Driver admits manslaughter of pedestrian

A 26-year-old man today admitted mowing down and killing an elderly woman in a hit-and-run collision following a high-speed police chase.

Joanna Hakesley, 70, suffered serious head injuries after she was struck by a stolen red Mazda in Church Road, Copthorne, near Crawley, West Sussex, on October 28 last year and died in hospital hours later.

Driver Leonard Jones fled the scene before dumping the vehicle in an underpass beneath Gatwick Airport and escaping on foot.
He was arrested by police a few days later and again tried to flee, before eventually being captured after officers Tasered him.

He was due to go on trial for manslaughter at Lewes Crown Court (pictured) today but changed his plea to guilty before it went ahead. He had also admitted two counts of dangerous driving at a previous hearing, which can now be reported.

Witnesses who saw the Mazda after the collision described him as driving like a ``cannonball'', and ``a complete lunatic'',  and expressed their fears that he was going to kill someone - little realising that he already had.

The police helicopter continued to monitor his movements, despite losing him for a while, and filmed him as he drove around a roundabout the wrong way before he eventually left the car at Gatwick Airport and fled on foot.

When he was arrested three days later on October 31 he refused to answer any questions put to him by police.

Sitting in the dock clean-shaven and dressed in a white shirt, Jones, of Rhodes Way, Furness Green, Crawley, watched film footage blankly without showing any emotion.

Prosecutor, Richard Barton told the court that he had was also awaiting sentence for a charge of burglary, which he had pleaded guilty to last December while on remand for this offence. Mr Barton said he also had a number of previous convictions for other motoring offences while a juvenile, including driving while disqualified and not having insurance. And he was sentenced to six years in a young offenders' institution after being convicted of a number of violent assaults in October 2001.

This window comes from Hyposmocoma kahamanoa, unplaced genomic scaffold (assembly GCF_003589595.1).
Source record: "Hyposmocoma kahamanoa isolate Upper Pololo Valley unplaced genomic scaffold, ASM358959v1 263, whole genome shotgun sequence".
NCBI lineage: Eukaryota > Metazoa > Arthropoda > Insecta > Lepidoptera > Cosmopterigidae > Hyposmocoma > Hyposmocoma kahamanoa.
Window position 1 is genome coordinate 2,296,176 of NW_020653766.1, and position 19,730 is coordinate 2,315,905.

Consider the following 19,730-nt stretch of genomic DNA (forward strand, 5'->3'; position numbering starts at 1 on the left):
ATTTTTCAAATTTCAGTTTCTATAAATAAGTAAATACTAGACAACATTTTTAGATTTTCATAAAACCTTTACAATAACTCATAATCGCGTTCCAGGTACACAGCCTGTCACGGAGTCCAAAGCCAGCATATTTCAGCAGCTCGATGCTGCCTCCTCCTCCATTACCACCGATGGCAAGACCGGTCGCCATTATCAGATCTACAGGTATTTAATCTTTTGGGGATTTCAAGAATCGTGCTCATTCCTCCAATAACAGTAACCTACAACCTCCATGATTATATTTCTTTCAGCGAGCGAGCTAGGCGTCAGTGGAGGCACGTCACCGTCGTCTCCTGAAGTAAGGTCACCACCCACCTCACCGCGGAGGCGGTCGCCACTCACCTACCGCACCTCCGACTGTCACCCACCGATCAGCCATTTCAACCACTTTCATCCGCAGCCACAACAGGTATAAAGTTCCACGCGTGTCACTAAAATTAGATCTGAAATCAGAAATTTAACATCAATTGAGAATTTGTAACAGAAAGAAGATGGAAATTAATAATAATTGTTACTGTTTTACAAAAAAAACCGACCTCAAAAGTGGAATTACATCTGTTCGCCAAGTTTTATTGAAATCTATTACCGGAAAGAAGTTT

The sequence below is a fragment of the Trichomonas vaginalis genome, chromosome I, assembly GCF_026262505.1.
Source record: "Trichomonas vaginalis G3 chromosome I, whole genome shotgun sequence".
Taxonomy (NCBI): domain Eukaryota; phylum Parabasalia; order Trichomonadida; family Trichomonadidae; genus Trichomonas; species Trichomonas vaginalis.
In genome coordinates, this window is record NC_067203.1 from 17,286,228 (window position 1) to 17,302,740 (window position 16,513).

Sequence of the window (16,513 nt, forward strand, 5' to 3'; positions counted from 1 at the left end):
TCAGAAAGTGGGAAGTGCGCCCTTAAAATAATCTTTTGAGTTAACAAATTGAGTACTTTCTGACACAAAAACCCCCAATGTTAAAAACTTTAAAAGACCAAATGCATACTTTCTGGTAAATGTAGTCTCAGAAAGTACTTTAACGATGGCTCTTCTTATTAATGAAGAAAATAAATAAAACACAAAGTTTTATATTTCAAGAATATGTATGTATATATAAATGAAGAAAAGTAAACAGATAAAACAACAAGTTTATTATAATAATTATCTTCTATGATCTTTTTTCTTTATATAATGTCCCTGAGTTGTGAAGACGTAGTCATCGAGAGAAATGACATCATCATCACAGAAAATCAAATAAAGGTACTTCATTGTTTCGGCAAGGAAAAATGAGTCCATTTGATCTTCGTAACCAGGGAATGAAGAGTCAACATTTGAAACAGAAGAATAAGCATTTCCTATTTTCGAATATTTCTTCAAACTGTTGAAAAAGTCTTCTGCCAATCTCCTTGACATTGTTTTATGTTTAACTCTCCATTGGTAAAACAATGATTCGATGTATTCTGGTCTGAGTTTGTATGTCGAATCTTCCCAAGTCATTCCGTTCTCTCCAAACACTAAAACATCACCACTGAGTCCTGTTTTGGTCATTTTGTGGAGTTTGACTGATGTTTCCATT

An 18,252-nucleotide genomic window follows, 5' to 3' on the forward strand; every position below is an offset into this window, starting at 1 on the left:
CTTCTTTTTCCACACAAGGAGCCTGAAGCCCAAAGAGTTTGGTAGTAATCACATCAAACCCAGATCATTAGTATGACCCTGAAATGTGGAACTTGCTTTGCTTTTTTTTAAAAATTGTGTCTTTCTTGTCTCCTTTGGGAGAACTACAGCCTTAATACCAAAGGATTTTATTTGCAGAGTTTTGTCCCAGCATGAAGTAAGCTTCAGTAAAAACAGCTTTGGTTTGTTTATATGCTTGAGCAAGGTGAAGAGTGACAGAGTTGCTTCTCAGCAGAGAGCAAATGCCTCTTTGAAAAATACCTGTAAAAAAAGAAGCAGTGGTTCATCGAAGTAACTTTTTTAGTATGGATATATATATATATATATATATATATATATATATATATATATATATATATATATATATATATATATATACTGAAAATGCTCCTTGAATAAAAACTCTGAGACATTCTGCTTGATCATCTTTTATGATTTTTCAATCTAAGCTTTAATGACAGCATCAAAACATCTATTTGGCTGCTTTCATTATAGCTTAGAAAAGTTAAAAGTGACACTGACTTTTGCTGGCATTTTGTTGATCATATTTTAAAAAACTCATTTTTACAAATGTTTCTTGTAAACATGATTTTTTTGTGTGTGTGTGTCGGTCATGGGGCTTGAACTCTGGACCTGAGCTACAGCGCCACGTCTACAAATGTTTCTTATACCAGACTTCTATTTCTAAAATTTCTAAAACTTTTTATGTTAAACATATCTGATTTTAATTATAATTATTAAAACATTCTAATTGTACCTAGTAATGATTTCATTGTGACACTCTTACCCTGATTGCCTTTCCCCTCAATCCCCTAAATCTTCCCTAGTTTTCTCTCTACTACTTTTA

Judge Brown adjourned sentencing until July 5 for pre-sentence reports to be carried out but warned a substantial custodial sentence was ``inevitable''.

The incident was initially referred to the Independent Police Complaints Commission (IPCC) because of the police pursuit of the Mazda before the crash but it was later sent back for local investigation.

A family tribute released by Sussex Police following Miss Hakesley's death said she was born in Broughton, Northamptonshire, in 1939. The statement added: ``She was a loving sister and someone who cared about her family and friends, especially her neighbours, whom she took it upon herself to care for.

``She will be greatly missed by all her family who cannot believe that she has been taken away so abruptly.''

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